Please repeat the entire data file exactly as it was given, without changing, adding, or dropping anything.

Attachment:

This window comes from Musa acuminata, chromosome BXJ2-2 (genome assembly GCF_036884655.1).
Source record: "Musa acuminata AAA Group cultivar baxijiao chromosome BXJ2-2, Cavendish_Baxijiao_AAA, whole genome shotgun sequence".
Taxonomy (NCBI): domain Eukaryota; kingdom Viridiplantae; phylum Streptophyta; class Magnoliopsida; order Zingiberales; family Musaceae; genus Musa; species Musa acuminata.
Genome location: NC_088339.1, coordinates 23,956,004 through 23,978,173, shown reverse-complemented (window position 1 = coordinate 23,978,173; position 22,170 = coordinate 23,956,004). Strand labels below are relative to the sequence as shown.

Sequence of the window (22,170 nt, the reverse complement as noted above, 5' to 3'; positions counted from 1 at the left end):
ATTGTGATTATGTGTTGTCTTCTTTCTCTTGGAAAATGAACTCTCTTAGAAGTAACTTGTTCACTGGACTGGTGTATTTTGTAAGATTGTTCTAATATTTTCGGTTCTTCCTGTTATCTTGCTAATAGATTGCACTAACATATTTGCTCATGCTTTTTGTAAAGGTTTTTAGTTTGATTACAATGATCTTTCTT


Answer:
This window comes from Musa acuminata, chromosome BXJ2-2 (genome assembly GCF_036884655.1).
Source record: "Musa acuminata AAA Group cultivar baxijiao chromosome BXJ2-2, Cavendish_Baxijiao_AAA, whole genome shotgun sequence".
Taxonomy (NCBI): domain Eukaryota; kingdom Viridiplantae; phylum Streptophyta; class Magnoliopsida; order Zingiberales; family Musaceae; genus Musa; species Musa acuminata.
Genome location: NC_088339.1, coordinates 23,956,004 through 23,978,173, shown reverse-complemented (window position 1 = coordinate 23,978,173; position 22,170 = coordinate 23,956,004). Strand labels below are relative to the sequence as shown.

Sequence of the window (22,170 nt, the reverse complement as noted above, 5' to 3'; positions counted from 1 at the left end):
ATTGTGATTATGTGTTGTCTTCTTTCTCTTGGAAAATGAACTCTCTTAGAAGTAACTTGTTCACTGGACTGGTGTATTTTGTAAGATTGTTCTAATATTTTCGGTTCTTCCTGTTATCTTGCTAATAGATTGCACTAACATATTTGCTCATGCTTTTTGTAAAGGTTTTTAGTTTGATTACAATGATCTTTCTT